© Buddy Levy 2007

Leaps of Faith

By Buddy Levy


I am genetically predisposed to leaving the ground in ways that are not always advisable. 

My first recollection of the pursuit of “getting air,” (as it was called in the late 1960s and early 1970s, a term which has been replaced with other descriptors, including the current “hucking,” “going big,” and “amplitude”) takes me back to Steamboat Springs, Colorado, circa 1968. When I was eight years old, my father took us to visit his Olympic ski coach, Sven Wiik. Sven, a Swede who had coached the 1956 US Nordic Team at Cortina, Italy, had returned to the states to found and operate the Scandinavian Lodge and Mt. Werner Training Center. At the time, Steamboat had one of the few Nordic jumping hills in the United States, and my father wanted me to witness the sport he had participated in during the Olympics, and, if I was daring enough, to give the “development hill” a try myself.

I had been alpine skiing since I could walk but had never been off of a Nordic jump. Before I really knew what I was doing, I had ridden the rope tow to the top of the jump and stood there nervously, watching future Olympic jumpers hurl themselves down the in-run, hold their bent-knee crouch with arms and legs coiled, then spring at the exact moment of take off to launch themselves into the swirling white abyss, and disappear over the knoll. I could see them ski safely to the rope tow at the bottom, but that did not make my  first launching any easier.

I hadn’t the proper Nordic jumping equipment, but at my father’s assurances, I loosened the top buckles of my alpine boots to allow some forward lean and waited my turn at the top with a huddle of real jumpers, shifting nervously on my edges in a whirl of light snow. I studied (quickly and gulpingly, for my turn was coming) the technique of the other kids, and to my relief there didn’t seem to be much to it: from a position parallel to the tracks, you simply had to hop sideways into the two ski slots, plunge straight down the mountain’s fall line, bend into a crouch, and ride headlong toward the lip—then, you exploded upward and outward, leaping from the crouch and into the air. From midway down the in-run, as you careened with gaining speed toward the edge of the jump, the knoll and the outrun vanished from view, so that the landing was blind. It was, quite literally, a leap of faith.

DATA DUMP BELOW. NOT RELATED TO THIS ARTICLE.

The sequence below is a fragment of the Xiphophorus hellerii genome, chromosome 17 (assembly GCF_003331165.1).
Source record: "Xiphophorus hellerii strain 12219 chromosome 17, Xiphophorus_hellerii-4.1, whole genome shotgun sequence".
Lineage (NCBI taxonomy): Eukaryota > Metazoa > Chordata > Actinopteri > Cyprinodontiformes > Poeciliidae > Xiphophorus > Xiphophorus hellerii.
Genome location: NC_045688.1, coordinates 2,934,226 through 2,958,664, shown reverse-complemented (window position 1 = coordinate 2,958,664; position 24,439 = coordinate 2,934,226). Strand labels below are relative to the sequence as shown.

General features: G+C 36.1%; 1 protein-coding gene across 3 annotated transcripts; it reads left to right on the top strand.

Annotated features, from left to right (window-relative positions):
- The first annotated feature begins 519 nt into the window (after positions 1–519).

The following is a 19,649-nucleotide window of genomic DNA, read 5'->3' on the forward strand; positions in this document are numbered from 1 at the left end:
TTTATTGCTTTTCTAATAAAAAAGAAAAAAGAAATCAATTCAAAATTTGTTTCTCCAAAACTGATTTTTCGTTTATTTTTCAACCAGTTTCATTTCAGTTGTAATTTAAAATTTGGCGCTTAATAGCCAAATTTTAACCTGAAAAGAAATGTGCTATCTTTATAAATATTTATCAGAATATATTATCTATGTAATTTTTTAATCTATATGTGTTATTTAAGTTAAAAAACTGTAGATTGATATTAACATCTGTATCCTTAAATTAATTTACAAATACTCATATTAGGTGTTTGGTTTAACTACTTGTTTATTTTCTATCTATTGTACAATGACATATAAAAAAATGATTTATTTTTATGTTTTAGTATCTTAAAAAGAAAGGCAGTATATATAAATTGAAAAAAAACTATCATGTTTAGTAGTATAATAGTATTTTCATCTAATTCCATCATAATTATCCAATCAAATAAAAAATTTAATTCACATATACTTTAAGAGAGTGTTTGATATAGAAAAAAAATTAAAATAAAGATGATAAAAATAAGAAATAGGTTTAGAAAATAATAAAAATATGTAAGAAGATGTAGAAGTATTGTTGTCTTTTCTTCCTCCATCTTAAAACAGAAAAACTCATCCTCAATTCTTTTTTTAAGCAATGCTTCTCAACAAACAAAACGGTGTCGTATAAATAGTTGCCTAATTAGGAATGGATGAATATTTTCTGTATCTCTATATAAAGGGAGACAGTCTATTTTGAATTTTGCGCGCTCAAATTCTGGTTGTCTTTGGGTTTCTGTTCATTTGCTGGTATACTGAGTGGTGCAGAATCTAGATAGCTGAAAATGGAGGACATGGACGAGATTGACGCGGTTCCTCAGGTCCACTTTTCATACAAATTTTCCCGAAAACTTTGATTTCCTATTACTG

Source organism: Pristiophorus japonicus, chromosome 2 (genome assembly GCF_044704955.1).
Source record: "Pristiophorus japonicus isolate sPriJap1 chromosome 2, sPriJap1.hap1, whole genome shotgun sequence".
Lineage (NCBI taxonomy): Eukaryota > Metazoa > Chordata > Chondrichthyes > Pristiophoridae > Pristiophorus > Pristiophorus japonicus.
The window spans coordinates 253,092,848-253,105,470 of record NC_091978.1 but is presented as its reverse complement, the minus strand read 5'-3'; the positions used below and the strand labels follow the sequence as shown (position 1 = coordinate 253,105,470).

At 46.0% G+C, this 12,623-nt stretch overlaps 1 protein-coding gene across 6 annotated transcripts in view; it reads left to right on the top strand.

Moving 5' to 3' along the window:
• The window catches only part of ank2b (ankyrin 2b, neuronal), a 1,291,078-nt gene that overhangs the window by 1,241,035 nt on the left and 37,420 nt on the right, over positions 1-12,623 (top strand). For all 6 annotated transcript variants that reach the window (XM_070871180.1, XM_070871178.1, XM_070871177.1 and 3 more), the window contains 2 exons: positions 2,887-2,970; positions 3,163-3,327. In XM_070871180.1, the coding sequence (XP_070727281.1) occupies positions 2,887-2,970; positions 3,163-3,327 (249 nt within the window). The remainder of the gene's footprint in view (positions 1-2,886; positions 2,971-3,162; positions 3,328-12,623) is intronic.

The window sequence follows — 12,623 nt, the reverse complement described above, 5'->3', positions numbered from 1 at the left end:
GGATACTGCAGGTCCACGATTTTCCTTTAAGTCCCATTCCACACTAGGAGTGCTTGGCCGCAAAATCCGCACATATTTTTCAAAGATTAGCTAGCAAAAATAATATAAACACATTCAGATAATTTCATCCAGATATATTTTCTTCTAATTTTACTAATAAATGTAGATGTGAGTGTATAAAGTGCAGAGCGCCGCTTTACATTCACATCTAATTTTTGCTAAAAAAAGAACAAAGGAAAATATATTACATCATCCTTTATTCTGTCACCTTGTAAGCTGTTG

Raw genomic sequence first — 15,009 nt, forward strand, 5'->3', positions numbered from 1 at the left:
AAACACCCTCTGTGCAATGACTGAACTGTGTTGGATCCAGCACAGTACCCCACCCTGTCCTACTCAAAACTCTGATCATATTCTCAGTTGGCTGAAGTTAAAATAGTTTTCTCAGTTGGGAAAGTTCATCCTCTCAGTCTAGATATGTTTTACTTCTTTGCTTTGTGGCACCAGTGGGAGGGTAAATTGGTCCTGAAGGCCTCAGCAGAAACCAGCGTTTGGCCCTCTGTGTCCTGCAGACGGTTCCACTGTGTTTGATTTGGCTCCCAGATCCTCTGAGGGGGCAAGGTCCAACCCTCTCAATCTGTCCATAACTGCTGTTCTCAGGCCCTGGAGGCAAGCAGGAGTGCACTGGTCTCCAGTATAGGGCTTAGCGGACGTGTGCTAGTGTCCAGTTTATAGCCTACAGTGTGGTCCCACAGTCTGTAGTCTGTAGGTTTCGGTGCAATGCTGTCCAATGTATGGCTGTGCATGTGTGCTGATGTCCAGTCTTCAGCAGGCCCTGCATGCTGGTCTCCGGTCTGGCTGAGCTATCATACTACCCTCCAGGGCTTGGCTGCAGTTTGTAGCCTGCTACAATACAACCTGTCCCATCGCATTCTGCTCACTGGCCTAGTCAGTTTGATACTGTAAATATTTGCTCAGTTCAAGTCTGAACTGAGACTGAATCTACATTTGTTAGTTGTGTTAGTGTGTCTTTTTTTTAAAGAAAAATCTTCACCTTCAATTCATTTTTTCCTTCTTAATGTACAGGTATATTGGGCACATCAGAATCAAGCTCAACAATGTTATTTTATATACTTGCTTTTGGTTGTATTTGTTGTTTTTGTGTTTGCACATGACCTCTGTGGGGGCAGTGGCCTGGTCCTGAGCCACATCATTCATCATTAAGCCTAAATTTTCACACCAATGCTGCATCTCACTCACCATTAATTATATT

It was my turn. I could see my father waving anxiously from the bottom. Other jumpers shuffled their skis beneath their feet. I exhaled, pulled my goggles down over my eyes, squinted down the track and hopped into the slots. 

Anyone who remembers the old lead into ABC’s Wild World of Sports will recall the “Thrill of Victory, the Agony of Defeat” narrated by Jim McKay, in which Slovene Nordic ski jumper Vinko Bagataj looses his balance just before the take off of a jump and cartwheels like a rag doll thrown from a speeding train, flaying into oblivion, his catastrophic crash ingloriously cemented into the collective consciousness of the sports-viewing American public. A precursor of that image rattled my confidence in the first few moments of my first ski jump, but I didn’t have much time to think about potential disaster as the icy snow whined underfoot and I pitched toward take-off in an awkward, unsteady squat. Snow slashed my face and frozen air whistled past my head and into my open mouth and then I was in the low swale before the rim. All I could see was a horizon of white and then nothing, a maw of space and then the jump was upon me and I popped into a stand, my hands dropping to my side, my chest and head and chin out in front of my knees and feet in a tilted L-shaped lean.

A whump of air hit me in the chest and buoyed me as I sailed skyward, suspended but moving through space and time as a hollow roar of wind. Time conflated into a cocoon of airspace as I sliced through the sky in a gentle parabola and then felt the tug of gravity reeling me back down toward earth as I cleared the knoll and the outrun sloughed off beneath me and I saw the landing and gently touched down, my skis lighting soundlessly on the snow. Wind created by my outrun speed flapped my ski jacket collar against my cheek until I skidded to a stop at the bottom, my father clapping, smiling.  My stomach tingled, my knees wobbled. It had been sickeningly scary and deliciously exhilarating at once. I turned, clutched the rope tow, and rode up the hill for more.